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Ranked choice voting passed: Now what?

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Bloomington Briefing Published December 24, 2020

In November, fifty-one percent of voters approved ranked choice voting for future City Council and mayoral elections. Ranked choice voting will be used for municipal elections starting in November 2021. This changes how you vote in mayoral and city councilmember elections. This will not change how you’ll vote in federal, state, county or school board elections.

After adopting ranked choice voting for municipal elections, the City will no longer hold a primary election in August of odd-numbered years, as all eligible candidates who file for office would appear on the general election ballot. The City’s existing election equipment, including ballot counters, are compatible with ranked choice voting and will not have to be replaced.

What is ranked choice voting?

Sometimes referred to as “instant runoff voting” or “preferential voting,” ranked choice voting is a process that allows voters to rank their choices for each office.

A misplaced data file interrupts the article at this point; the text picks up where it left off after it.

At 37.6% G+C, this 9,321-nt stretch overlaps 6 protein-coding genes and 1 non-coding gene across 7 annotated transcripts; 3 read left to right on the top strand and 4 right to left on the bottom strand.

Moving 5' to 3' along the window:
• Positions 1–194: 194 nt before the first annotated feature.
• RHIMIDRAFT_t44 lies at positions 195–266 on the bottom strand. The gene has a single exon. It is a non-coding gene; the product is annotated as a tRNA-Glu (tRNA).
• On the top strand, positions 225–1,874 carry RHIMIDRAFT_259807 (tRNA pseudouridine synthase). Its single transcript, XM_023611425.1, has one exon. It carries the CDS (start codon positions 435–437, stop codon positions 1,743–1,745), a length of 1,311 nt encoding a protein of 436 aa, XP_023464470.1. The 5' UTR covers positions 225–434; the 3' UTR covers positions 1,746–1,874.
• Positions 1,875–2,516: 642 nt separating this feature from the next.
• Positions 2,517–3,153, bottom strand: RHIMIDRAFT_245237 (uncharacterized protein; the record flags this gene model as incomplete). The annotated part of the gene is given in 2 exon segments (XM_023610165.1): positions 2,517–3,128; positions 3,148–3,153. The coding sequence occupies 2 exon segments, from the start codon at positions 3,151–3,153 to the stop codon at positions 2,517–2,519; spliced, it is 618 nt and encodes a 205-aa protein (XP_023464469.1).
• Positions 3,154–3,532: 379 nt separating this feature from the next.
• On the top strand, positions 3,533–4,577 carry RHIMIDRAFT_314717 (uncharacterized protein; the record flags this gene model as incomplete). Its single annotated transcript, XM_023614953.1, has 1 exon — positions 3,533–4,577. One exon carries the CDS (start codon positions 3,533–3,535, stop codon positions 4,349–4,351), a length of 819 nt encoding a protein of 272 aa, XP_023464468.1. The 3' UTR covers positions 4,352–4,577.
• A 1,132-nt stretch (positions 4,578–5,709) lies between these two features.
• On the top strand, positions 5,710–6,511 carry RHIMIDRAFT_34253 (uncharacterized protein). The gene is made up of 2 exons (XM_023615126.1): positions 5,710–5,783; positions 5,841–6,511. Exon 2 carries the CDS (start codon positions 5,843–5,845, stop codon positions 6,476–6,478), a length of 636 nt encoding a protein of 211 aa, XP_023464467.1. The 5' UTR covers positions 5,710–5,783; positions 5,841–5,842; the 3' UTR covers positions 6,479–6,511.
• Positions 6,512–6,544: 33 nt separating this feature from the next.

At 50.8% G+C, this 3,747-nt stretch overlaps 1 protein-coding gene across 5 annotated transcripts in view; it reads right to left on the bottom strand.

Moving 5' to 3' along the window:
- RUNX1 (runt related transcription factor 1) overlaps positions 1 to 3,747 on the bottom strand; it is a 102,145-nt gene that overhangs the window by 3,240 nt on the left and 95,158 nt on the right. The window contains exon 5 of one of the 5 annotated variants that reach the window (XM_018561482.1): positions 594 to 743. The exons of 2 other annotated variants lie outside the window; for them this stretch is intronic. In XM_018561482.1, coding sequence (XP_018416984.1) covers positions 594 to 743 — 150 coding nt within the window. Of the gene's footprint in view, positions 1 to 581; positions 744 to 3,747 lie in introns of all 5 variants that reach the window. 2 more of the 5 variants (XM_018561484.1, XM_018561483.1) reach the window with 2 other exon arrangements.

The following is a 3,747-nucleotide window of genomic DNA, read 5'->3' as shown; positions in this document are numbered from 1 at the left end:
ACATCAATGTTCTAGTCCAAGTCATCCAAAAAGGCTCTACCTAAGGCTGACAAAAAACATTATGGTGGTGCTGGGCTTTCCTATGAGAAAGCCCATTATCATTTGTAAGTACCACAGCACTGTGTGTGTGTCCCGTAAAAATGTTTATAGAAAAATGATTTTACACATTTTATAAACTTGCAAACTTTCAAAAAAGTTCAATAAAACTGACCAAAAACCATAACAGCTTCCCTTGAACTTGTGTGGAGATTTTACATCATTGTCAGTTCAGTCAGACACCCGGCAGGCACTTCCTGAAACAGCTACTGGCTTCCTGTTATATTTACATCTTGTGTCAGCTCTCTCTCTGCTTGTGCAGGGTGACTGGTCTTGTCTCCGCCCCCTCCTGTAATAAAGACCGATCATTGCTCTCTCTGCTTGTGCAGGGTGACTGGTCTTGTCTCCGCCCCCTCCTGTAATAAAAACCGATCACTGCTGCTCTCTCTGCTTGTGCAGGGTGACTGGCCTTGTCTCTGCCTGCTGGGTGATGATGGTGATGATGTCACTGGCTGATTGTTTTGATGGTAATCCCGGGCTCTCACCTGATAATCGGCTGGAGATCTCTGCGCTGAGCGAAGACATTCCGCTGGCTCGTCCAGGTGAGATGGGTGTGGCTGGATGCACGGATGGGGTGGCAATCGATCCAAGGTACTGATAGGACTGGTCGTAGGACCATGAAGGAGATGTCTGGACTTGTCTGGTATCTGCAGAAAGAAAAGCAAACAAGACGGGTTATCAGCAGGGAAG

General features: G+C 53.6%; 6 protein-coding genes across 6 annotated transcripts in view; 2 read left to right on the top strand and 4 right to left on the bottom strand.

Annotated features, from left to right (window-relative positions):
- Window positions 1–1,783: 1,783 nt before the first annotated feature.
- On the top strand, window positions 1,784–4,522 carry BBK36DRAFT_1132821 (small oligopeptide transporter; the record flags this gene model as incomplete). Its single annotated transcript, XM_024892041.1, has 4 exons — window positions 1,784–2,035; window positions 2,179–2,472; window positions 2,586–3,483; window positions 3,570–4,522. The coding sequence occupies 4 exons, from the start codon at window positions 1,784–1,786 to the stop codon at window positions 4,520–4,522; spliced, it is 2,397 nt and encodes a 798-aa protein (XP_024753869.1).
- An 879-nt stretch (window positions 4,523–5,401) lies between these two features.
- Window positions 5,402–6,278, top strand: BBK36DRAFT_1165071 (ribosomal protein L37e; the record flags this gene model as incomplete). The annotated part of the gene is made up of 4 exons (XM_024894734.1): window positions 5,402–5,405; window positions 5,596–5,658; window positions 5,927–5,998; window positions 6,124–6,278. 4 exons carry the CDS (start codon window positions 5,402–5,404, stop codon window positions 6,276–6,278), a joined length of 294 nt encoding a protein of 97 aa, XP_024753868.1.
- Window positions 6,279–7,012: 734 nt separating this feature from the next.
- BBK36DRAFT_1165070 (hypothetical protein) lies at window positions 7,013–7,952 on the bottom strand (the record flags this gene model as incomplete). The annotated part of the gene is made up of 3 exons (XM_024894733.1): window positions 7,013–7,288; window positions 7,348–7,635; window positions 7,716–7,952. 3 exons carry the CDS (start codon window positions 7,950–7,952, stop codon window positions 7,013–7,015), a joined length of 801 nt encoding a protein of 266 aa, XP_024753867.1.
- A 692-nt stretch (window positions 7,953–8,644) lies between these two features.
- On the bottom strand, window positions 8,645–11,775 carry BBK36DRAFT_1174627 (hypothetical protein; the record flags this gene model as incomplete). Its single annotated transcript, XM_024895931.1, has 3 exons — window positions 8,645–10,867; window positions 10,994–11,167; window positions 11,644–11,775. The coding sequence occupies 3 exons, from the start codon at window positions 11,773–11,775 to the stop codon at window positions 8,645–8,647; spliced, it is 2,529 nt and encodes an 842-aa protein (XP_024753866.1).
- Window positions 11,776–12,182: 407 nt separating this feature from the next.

First-choice votes are counted. If no candidate has a majority of the votes (more than 50%), the candidate with the least number of first-choice votes is eliminated. Voters who picked the eliminated candidate as their first choice have their second choice vote counted instead. This process repeats until one candidate has a majority.

Where is it currently used?

In Minnesota, Minneapolis, Saint Paul and St. Louis Park currently use ranked choice voting for municipal elections. It is also used in various other jurisdictions around the country. Voters in Minnetonka also opted for ranked choice voting in the 2020 election. 

Learn more

Expect to see more information about ranked choice voting as the 2021 election approaches on City social media pages, the City website and in the Briefing. Read more about ranked choice voting at

Page last saved December 24, 2020